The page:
jean said...

My goodness, Dr Shrink! is there anything about motorhomes, etc that you do not know? Happy Happy New Year and good travelin' - by the way - Keep On Smilin' too! Jean

jean said...

7:22 today? Do you really operate as the rest of the world does - on a deadline? It seems so to be. J

Anonymous said...

When I was a kid, we camped in upstate New York. Sulfur water was our only water source. Horrible mixed with toothpaste flavor when brushing. Revolting mixed with Kool Aid. Then we discovered a little trick. If you let the water sit in a glass for about a minute, the hydrogen sulfide gas (typically the source of the odor) would dissipate and the water no longer offended our taste buds. Thanks for triggering memories long ago forgotten!

Bill said...

Not just springs, but many wells in Central Florida, some other coastal areas, and some areas above shale or sandstone can have sulfates in the water. You might ask the campground owner/operator if they know the level and if they have a suggestion for dealing with it. The campground may have a treatment system, which may need maintenance and they haven't noticed yet. The local health department may also have some information. A filter may remove it, or you could just use bottled water while you are there. Sulfates in drinking water rarely cause any problems, although some people may experience gastrointestinal problems until they become habituated.

Anonymous said...

A “rotten egg” smell is a common problem in residential hot water heaters. There are many websites that describe the problem and offer solutions. In essence, well water can contain bacteria that “eat” sulfur and produce H2S gas as a by-product. The H2S is what produces the rotten egg smell. Neither the bacteria nor the H2S are harmful to one’s health. You can safely drink water that smells like rotten eggs.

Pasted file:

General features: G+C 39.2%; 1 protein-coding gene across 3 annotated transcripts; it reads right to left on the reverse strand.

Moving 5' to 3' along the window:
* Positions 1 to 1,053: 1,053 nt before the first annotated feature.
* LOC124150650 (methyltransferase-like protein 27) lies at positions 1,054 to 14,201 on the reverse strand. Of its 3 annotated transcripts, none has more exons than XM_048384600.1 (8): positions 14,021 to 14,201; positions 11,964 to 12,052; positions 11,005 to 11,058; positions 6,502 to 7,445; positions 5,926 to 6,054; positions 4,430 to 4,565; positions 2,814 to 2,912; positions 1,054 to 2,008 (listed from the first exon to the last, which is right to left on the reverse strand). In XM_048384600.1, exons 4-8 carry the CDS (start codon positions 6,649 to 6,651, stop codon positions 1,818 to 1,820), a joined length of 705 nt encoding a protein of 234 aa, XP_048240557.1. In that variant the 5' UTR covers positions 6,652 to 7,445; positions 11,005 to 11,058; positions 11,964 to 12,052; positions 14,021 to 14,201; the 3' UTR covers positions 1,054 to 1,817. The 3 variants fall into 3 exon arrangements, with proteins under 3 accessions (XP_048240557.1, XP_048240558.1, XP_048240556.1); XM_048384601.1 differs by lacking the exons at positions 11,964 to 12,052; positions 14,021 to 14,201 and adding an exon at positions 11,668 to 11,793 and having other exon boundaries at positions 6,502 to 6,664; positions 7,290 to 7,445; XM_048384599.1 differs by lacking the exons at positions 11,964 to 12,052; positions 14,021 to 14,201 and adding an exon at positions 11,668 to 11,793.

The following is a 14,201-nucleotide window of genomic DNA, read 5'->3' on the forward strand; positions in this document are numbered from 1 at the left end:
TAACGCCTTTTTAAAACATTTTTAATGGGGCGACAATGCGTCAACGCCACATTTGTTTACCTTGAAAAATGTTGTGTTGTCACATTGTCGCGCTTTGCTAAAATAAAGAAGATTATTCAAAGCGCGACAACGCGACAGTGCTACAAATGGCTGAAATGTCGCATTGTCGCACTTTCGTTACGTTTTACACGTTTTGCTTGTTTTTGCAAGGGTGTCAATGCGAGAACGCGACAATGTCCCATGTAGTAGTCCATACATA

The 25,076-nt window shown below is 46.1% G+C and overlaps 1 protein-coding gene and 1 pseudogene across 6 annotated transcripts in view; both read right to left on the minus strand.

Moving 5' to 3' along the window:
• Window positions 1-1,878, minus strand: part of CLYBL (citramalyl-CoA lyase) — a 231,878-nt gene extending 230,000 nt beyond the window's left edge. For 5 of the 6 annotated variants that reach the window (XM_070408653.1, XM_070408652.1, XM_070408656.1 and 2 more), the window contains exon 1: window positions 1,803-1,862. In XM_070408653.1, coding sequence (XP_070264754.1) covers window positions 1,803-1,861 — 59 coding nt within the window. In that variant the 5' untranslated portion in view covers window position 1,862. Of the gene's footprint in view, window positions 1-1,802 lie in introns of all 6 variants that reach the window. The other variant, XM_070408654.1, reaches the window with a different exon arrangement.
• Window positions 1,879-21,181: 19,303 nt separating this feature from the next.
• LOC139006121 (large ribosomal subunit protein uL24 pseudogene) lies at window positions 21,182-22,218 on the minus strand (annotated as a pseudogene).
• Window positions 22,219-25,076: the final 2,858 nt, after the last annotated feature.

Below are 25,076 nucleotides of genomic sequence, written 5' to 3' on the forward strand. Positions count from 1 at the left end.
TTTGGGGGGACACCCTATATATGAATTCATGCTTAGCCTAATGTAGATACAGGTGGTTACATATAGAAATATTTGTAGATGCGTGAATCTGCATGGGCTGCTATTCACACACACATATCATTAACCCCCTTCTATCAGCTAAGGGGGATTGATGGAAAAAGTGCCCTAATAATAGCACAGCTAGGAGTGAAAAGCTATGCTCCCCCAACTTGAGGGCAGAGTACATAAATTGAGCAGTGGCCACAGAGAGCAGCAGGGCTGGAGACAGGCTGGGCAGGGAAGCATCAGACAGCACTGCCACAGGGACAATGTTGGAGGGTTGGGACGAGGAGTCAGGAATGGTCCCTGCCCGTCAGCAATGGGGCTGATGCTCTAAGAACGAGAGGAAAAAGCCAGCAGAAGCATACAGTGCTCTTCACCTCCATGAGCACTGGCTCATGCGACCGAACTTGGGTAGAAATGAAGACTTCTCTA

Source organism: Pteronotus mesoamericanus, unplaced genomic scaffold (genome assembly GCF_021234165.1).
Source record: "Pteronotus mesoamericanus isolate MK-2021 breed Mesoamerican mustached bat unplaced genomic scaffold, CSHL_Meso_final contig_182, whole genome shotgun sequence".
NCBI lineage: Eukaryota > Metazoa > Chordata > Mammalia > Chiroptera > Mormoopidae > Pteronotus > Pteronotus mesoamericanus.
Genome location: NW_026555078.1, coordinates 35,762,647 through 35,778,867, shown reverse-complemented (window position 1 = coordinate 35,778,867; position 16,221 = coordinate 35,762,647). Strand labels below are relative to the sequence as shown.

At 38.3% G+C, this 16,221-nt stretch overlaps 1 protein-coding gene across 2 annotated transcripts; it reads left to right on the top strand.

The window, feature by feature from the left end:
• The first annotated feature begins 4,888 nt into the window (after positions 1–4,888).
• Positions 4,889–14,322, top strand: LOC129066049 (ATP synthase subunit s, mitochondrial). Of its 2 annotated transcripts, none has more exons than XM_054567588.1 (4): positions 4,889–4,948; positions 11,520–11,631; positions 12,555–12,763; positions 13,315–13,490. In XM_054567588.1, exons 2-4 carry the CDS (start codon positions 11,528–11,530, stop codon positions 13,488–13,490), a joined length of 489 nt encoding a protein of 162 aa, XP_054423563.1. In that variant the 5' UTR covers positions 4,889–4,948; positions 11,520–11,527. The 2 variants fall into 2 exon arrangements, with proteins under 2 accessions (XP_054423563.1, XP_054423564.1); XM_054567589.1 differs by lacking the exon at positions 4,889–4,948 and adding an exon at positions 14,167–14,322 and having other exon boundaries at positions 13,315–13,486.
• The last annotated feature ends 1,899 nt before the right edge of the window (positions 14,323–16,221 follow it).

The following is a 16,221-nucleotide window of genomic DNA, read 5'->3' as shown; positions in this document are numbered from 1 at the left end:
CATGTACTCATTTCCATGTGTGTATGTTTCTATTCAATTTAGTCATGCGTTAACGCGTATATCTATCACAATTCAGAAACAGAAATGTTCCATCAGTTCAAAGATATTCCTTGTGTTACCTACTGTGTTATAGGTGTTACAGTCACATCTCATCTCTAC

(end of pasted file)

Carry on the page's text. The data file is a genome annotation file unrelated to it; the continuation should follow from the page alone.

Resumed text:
There are many different solutions to be found on the Internet. Basically they fall into two types: killing the bacteria, or changing the hot water tank anode to a different metal that doesn’t generate as many hydrogen ions in the water.
To kill the bacteria, you can heat the water to 140 degrees for several hours. This worked well for us in our sticks-and-bricks home; after 8 hours, we returned the temperature to a lower setting and the smell was gone. Alternately, you can try putting a bleach solution into the hot water tank, or use hydrogen peroxide. I can’t advise on the concentration of either.
Changing the hot water tank anode can change the chemistry of the water, reducing the bacterial activity. Contact the manufacturer of your hot water heater to find out if a different anode is available for your model.
Hope this helps.

Anonymous said...

Let's talk basics first. I've see many RV'rs leave their black tank valve OPEN WHILE IN CAMP. This will cause a back flow of this smell into your rig. Always keep it shut, until ready to dump.